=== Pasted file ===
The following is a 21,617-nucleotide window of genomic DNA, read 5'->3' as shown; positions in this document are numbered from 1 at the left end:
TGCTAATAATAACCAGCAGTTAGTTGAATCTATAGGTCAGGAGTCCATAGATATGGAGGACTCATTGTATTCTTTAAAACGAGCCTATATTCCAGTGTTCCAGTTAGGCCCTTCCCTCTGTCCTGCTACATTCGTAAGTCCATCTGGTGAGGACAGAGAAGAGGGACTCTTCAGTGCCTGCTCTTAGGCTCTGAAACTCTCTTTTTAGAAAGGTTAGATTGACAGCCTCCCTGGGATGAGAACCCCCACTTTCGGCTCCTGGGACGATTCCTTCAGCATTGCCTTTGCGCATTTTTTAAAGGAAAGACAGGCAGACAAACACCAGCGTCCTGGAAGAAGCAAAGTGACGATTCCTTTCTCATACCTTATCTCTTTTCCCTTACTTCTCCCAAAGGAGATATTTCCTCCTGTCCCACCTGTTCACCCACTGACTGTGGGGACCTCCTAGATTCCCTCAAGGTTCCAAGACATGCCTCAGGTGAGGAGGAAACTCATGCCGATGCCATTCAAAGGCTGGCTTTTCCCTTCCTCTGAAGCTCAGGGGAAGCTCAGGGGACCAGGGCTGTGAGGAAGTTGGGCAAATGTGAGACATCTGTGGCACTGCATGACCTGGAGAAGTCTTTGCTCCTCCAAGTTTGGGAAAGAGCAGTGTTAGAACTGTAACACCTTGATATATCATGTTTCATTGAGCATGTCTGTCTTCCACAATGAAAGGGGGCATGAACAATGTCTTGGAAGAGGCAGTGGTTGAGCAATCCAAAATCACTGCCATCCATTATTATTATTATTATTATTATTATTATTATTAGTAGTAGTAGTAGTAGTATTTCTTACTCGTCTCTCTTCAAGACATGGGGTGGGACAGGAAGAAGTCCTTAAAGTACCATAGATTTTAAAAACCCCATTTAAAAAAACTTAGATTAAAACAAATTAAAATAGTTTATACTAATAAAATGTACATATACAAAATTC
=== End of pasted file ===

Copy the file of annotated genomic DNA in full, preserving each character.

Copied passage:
The following is a 21,617-nucleotide window of genomic DNA, read 5'->3' as shown; positions in this document are numbered from 1 at the left end:
TGCTAATAATAACCAGCAGTTAGTTGAATCTATAGGTCAGGAGTCCATAGATATGGAGGACTCATTGTATTCTTTAAAACGAGCCTATATTCCAGTGTTCCAGTTAGGCCCTTCCCTCTGTCCTGCTACATTCGTAAGTCCATCTGGTGAGGACAGAGAAGAGGGACTCTTCAGTGCCTGCTCTTAGGCTCTGAAACTCTCTTTTTAGAAAGGTTAGATTGACAGCCTCCCTGGGATGAGAACCCCCACTTTCGGCTCCTGGGACGATTCCTTCAGCATTGCCTTTGCGCATTTTTTAAAGGAAAGACAGGCAGACAAACACCAGCGTCCTGGAAGAAGCAAAGTGACGATTCCTTTCTCATACCTTATCTCTTTTCCCTTACTTCTCCCAAAGGAGATATTTCCTCCTGTCCCACCTGTTCACCCACTGACTGTGGGGACCTCCTAGATTCCCTCAAGGTTCCAAGACATGCCTCAGGTGAGGAGGAAACTCATGCCGATGCCATTCAAAGGCTGGCTTTTCCCTTCCTCTGAAGCTCAGGGGAAGCTCAGGGGACCAGGGCTGTGAGGAAGTTGGGCAAATGTGAGACATCTGTGGCACTGCATGACCTGGAGAAGTCTTTGCTCCTCCAAGTTTGGGAAAGAGCAGTGTTAGAACTGTAACACCTTGATATATCATGTTTCATTGAGCATGTCTGTCTTCCACAATGAAAGGGGGCATGAACAATGTCTTGGAAGAGGCAGTGGTTGAGCAATCCAAAATCACTGCCATCCATTATTATTATTATTATTATTATTATTATTATTAGTAGTAGTAGTAGTAGTATTTCTTACTCGTCTCTCTTCAAGACATGGGGTGGGACAGGAAGAAGTCCTTAAAGTACCATAGATTTTAAAAACCCCATTTAAAAAAACTTAGATTAAAACAAATTAAAATAGTTTATACTAATAAAATGTACATATACAAAATTC